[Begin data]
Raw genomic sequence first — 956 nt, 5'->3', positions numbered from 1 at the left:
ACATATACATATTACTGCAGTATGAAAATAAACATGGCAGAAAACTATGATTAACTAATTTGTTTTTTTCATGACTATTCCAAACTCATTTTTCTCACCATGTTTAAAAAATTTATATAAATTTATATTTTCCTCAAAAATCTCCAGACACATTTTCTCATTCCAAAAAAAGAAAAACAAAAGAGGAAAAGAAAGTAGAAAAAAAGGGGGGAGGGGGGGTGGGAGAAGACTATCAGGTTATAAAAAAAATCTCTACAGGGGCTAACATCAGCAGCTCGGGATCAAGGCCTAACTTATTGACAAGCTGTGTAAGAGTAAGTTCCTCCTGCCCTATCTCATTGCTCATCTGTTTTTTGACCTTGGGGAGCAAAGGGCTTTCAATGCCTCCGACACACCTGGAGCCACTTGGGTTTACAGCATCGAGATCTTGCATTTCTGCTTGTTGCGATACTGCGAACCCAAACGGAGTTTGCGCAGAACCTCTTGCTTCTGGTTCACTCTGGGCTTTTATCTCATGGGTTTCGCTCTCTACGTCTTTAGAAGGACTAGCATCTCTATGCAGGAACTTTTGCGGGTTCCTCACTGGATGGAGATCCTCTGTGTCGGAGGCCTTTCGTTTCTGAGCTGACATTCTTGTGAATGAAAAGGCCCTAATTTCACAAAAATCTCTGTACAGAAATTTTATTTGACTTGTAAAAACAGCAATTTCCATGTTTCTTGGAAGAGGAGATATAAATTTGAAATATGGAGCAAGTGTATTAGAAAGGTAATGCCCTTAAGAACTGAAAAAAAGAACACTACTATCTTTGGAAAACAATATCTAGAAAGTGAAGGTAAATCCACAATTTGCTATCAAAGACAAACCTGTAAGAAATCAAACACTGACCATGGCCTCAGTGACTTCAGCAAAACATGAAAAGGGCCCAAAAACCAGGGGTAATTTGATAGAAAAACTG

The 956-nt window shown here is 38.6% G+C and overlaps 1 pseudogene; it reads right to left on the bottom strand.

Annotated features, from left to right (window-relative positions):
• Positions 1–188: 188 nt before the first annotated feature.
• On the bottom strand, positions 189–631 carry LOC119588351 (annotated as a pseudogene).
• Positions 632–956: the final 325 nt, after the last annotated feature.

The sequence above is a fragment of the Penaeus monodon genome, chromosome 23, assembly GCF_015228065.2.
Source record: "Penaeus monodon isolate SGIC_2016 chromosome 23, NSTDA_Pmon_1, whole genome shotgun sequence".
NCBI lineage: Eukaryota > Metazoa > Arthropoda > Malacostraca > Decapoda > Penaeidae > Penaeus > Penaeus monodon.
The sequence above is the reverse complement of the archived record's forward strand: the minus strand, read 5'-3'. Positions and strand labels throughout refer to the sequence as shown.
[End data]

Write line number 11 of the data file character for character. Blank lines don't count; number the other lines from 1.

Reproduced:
The sequence above is the reverse complement of the archived record's forward strand: the minus strand, read 5'-3'. Positions and strand labels throughout refer to the sequence as shown.